Director: James Wan
Cast: Vera Farmiga, Patrick Wilson, Lili Taylor, Ron Livingston
Running Time: 112 minutes
Synopsis: In 1971, Carolyn and Roger Perren move their family into a dilapidated Rhode Island farm house and soon strange things start happening around it with escalating nightmarish terror. In desperation, Carolyn contacts the noted paranormal investigators, Ed and Lorraine Warren, to examine the house. What the Warrens discover is a whole area steeped in a satanic haunting that is now targeting the Perren family wherever they go. To stop this evil, the Warrens will have to call upon all their skills and spiritual strength to defeat this spectral menace at its source that threatens to destroy everyone involved.
'Based on a true story' is something that usually makes me fairly nervous for how a film will turn out. That's mostly true with horror movies or those cheesy Lifetime biopics. Most of the time, it tends to mean that you need to take the result with a grain of salt. Human beings are the worst at exaggerating a story as time passes simply due to the fallibility of memories. Once you add screenwriters to the mix, those slightly exaggerated memories become full blown moments of creative license. In a situation like this, creative license takes on a whole new depth. The realm of the supernatural is already a subjective front. You either believe in it or you don't. Sensationalizing a true story will terrify believers and make skeptics deride it even more.
The Conjuring is a film based off the case files of a very real couple known for investigating the paranormal. Ed and Lorraine Warren have been involved in several hauntings that have been turned into movies such as A Haunting in Connecticut and The Haunted. They also investigated the story more commonly known as the Amityville horror. While skeptics have questioned the validity of their investigations, there are few true believers that doubt the couple. Out of all their cases, the Perron family's story hadn't been turned into a book or movie. However, the Conjuring doesn't only touch on the Perron story. Two of their other cases are shown or mentioned as well. The most prominent of those two cases being that of the Annabelle doll. For the purposes of the movie, the doll itself was changed into something much creepier than the Raggedy Ann doll it is in reality. Also, getting the rights to use the Raggedy Ann image from Hasbro might have been difficult.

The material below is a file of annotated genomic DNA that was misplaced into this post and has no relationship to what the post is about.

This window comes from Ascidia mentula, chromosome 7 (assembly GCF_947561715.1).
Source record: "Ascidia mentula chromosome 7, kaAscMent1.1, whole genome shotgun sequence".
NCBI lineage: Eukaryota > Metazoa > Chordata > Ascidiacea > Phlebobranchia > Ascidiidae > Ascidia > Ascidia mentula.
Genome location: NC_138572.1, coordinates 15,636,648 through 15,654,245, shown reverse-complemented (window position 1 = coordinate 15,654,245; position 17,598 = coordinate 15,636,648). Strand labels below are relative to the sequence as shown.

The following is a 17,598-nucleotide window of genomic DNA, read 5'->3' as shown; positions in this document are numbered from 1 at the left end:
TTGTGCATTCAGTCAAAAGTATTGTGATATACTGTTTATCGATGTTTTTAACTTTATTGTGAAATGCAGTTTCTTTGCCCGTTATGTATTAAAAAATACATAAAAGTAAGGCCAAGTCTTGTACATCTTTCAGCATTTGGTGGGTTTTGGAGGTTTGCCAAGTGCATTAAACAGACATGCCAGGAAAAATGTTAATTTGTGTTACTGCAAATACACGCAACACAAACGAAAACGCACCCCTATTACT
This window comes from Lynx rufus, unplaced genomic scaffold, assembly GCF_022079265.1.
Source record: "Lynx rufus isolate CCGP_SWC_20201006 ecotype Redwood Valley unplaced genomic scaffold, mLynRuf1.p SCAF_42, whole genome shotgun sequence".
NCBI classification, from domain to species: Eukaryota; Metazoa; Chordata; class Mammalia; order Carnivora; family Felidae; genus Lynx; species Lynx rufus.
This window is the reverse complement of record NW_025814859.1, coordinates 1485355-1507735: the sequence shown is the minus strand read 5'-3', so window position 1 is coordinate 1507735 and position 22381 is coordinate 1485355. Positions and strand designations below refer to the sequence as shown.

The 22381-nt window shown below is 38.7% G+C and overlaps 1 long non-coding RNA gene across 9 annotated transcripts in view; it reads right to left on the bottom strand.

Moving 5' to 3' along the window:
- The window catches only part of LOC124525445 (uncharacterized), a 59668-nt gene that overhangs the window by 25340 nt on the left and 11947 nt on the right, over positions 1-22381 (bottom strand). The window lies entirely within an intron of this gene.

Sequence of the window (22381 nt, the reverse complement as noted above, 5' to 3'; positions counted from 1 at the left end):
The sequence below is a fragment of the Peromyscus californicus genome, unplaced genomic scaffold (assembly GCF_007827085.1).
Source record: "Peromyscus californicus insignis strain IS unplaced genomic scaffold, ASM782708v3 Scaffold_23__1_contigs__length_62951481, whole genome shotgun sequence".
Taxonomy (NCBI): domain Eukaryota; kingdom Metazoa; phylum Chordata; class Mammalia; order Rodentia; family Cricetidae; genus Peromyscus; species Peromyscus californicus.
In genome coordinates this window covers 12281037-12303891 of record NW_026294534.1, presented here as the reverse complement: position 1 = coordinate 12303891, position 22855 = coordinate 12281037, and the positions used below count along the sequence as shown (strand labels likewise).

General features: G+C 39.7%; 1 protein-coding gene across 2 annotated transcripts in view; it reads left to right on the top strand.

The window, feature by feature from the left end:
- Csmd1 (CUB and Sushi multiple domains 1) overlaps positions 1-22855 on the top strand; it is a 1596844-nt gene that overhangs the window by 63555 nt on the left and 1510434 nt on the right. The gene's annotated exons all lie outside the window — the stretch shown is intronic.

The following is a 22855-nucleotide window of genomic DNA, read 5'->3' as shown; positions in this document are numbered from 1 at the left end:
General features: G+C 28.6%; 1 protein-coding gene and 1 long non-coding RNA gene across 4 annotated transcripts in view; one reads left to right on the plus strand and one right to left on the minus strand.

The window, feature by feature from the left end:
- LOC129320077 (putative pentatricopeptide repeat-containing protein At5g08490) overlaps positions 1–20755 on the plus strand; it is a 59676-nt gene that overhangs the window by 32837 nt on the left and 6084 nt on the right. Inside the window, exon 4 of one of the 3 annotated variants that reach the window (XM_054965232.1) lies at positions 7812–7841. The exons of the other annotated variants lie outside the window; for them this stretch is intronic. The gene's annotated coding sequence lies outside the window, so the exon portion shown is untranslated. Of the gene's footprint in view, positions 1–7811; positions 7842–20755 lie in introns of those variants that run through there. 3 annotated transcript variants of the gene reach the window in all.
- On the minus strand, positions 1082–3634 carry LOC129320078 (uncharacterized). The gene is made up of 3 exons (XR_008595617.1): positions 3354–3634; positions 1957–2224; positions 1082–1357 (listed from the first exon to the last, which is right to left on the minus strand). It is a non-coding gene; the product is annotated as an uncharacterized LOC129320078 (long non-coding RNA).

This is a particularly hard review to write without giving away anything that will spoil the film too much. If you're going into this movie hoping to see gore, foul language and sex, you won't get any of those things. This movie fits in quite well with classic, old school haunted house/possession films such as Exorcist or Amityville Horror as well as horror thrillers like The Birds. You're going to see some familiar sights. It's hard to avoid comparisons when your subject matter is basically the same as nearly every other haunted house story. A family moves into a seemingly innocent home with the house's origins unbeknownst to them. Everything seems fine until strange things begin to happen. There's no difference in this story. The family is your everyday family. The house seems to be a normal home.
The strength in The Conjuring lies in the shift of focus. Where normal haunted house tale focus almost entirely on the family, there is a very balanced shift between the Perrons and the Warrens. The movie has a strong cast to back this up. Lily Taylor and Ron Livingston are great as the Perron parents. Vera Farmiga and Patrick Wilson had great chemistry as the Warrens. Even the child actresses who played the five Perron daughters were quite good at what they were doing. The one who stood out the most to me was Joey King as Christine. Her terror was written all over her face in several scenes.
In addition to the strength of the actors, it's the choice in the music that really sets things apart. Wan brings back Joseph Bishara who provided the score for Insidious. Much like their previous collaboration, there were times when the music gave me chills. In most modern horror films, this would lead to a jump scare with one of two outcomes. It would either be a genuine scare or more often a simple misdirect. That's one thing I like about James Wan. When he intends to scare you, the suspense isn't built in order to throw a random cat at you. Wan didn't skimp on the authentic 1970s details either. From the clothing to the equipment, the filmmakers did a great job at a convincing period piece.
I enjoyed The Conjuring. My prediction is that it'll end up with a cult following much like other horrors of it's nature. This isn't your typical jump fest. It's not going to terrify you. It will leave you unsettled and looking twice in dark corners. It's hard to scare me, but even I found myself tucking my feet tightly under my blankets when I went to bed! I hope that this movie symbolizes a shift into cleaner, more intelligent horror films.